Tuesday, June 24, 2014

Distinguishing the 50 united states with a tightness-looseness measure.

Harrington and Gelfand offer a parsimonious mechanism for the striking cultural and political differences between the 50 United States by suggesting that the states differ in tightness (many strongly enforced rules and little tolerance for deviance) versus looseness (few strongly enforced rules and greater tolerance for deviance), with this being a logical outcome of their different circumstances (ecological threats, human threats, etc.). They find that tightness–looseness and collectivism–individualism are distinct constructs. Data from their index and state-level indices of collectivism–individualism demonstrate that there are tight states that are collectivistic (e.g., Alabama, Mississippi, Texas, South Carolina), loose states that are collectivistic (e.g., Hawaii, New Jersey, Maryland, California), loose states that are individualistic (e.g., Oregon, Washington, New Hampshire, Vermont), and tight states that are individualistic (e.g., Wyoming, Kansas, Oklahoma, Ohio). In this tightness-looseness figure, the states are organized into quintiles, with the top ten loosest being the lightest color. The map (click to enlarge) was constructed at

Here is their abstract:
This research demonstrates wide variation in tightness–looseness (the strength of punishment and degree of latitude/permissiveness) at the state level in the United States, as well as its association with a variety of ecological and historical factors, psychological characteristics, and state-level outcomes. Consistent with theory and past research, ecological and man-made threats—such as a higher incidence of natural disasters, greater disease prevalence, fewer natural resources, and greater degree of external threat—predicted increased tightness at the state level. Tightness is also associated with higher trait conscientiousness and lower trait openness, as well as a wide array of outcomes at the state level. Compared with loose states, tight states have higher levels of social stability, including lowered drug and alcohol use, lower rates of homelessness, and lower social disorganization. However, tight states also have higher incarceration rates, greater discrimination and inequality, lower creativity, and lower happiness relative to loose states. In all, tightness–looseness provides a parsimonious explanation of the wide variation we see across the 50 states of the United States of America.

Monday, June 23, 2014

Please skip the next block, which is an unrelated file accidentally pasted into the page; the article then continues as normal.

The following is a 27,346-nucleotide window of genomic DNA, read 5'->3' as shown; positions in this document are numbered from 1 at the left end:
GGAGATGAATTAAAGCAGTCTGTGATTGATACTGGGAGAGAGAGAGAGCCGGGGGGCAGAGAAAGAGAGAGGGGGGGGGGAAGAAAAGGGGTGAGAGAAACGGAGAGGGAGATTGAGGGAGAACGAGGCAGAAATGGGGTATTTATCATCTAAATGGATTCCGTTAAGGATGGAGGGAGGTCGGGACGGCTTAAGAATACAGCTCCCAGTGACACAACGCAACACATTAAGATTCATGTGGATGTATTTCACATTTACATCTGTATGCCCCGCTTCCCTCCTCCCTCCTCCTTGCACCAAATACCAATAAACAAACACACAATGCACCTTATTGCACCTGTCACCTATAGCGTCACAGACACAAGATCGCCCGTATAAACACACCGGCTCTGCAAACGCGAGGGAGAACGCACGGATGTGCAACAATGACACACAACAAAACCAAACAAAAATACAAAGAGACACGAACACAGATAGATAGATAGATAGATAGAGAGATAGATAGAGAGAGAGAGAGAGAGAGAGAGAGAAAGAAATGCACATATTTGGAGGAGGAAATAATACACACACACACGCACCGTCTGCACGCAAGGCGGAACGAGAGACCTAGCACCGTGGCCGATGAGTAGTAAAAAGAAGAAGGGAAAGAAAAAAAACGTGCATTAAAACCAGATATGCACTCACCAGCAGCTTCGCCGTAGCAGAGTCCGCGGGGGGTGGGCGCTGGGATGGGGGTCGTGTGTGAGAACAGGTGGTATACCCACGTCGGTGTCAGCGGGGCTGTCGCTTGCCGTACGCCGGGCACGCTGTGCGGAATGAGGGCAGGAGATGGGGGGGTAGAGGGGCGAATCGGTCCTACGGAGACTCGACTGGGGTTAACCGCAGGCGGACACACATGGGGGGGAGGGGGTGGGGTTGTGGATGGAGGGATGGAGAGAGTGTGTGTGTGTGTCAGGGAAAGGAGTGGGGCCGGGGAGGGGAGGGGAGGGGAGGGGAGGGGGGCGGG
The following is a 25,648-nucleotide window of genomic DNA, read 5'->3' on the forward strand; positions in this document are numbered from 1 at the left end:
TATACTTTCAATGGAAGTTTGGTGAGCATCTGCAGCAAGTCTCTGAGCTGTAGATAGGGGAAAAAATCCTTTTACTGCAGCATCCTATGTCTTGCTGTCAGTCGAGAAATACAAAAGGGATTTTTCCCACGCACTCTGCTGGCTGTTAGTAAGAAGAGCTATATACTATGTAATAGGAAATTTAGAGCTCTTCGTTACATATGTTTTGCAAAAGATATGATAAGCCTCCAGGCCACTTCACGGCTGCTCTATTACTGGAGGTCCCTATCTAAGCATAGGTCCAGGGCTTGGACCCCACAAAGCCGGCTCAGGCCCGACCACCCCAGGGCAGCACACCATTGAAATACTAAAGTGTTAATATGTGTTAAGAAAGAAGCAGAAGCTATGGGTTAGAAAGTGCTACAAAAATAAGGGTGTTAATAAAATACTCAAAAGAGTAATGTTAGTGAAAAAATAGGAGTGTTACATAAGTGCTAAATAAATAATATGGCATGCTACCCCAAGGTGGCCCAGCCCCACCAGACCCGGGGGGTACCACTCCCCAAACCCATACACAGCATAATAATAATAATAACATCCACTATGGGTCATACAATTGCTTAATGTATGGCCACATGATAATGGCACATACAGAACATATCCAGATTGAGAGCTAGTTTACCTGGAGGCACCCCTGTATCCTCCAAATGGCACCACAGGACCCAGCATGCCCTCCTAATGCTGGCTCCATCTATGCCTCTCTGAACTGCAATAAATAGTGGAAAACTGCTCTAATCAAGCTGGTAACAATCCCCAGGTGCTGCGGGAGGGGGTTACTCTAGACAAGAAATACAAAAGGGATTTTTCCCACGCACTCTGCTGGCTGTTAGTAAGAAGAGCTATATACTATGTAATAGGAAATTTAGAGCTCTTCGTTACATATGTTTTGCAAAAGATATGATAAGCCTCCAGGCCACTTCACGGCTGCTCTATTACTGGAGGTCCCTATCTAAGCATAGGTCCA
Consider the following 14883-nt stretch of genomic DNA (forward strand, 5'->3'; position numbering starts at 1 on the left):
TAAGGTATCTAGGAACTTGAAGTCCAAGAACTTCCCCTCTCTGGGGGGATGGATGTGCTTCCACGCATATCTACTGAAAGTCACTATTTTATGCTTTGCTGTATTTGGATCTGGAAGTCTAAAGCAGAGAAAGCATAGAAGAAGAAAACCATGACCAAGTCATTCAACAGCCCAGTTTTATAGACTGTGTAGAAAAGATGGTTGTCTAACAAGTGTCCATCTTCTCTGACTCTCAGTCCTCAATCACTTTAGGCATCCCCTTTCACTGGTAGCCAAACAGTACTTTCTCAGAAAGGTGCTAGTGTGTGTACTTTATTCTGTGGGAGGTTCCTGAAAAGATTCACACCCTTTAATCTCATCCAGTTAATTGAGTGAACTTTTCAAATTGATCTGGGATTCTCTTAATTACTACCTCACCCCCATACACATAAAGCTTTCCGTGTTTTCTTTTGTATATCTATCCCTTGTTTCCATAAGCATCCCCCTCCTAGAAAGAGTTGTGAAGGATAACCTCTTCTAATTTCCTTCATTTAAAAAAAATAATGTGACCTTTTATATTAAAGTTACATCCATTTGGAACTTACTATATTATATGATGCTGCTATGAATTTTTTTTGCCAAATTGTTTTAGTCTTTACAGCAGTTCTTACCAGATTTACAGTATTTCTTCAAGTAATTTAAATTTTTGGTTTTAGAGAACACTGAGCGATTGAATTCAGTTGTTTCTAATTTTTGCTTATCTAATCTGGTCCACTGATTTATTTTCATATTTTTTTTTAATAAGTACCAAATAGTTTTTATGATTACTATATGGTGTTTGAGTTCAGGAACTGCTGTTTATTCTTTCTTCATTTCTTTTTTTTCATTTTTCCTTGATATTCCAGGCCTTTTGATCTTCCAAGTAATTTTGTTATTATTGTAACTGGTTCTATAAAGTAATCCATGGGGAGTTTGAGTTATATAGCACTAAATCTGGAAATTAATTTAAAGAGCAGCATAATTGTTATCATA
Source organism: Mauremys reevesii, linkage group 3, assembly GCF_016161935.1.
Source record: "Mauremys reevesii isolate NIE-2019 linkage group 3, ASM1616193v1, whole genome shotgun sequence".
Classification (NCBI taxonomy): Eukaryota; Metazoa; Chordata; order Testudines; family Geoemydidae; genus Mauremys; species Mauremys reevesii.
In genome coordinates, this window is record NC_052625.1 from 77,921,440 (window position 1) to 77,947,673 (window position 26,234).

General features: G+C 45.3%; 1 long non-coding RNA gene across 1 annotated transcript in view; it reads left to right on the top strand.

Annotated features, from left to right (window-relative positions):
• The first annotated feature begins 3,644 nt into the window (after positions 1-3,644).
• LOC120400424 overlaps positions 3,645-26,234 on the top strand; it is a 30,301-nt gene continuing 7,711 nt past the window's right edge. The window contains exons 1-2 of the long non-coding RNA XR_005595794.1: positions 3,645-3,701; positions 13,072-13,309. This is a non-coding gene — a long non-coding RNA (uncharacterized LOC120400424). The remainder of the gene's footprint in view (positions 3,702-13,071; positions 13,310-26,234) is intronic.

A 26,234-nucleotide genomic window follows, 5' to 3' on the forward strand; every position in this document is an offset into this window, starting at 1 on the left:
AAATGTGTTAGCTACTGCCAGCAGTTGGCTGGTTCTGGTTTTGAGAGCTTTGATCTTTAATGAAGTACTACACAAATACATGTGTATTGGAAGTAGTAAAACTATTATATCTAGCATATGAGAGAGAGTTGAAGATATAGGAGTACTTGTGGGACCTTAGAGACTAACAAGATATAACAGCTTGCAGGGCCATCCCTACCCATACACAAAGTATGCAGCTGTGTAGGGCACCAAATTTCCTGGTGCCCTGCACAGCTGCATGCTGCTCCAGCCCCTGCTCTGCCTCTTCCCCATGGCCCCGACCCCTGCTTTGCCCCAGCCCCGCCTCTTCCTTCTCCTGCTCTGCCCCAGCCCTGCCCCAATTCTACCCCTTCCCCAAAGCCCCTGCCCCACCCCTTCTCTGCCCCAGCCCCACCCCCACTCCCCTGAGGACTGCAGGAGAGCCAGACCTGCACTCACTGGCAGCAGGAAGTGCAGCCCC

Early music training enhances cognitive capacities in adults.

Further experiments on the profound effect that early musical training has on executive functioning in adults. The article has a useful introduction that references previous related work. (As a lifelong performing pianist, I enjoy articles like this!)
Executive functions (EF) are cognitive capacities that allow for planned, controlled behavior and strongly correlate with academic abilities. Several extracurricular activities have been shown to improve EF, however, the relationship between musical training and EF remains unclear due to methodological limitations in previous studies. To explore this further, two experiments were performed; one with 30 adults with and without musical training and one with 27 musically trained and untrained children (matched for general cognitive abilities and socioeconomic variables) with a standardized EF battery. Furthermore, the neural correlates of EF skills in musically trained and untrained children were investigated using fMRI. Adult musicians compared to non-musicians showed enhanced performance on measures of cognitive flexibility, working memory, and verbal fluency. Musically trained children showed enhanced performance on measures of verbal fluency and processing speed, and significantly greater activation in pre-SMA/SMA and right VLPFC during rule representation and task-switching compared to musically untrained children. Overall, musicians show enhanced performance on several constructs of EF, and musically trained children further show heightened brain activation in traditional EF regions during task-switching. These results support the working hypothesis that musical training may promote the development and maintenance of certain EF skills, which could mediate the previously reported links between musical training and enhanced cognitive skills and academic achievement.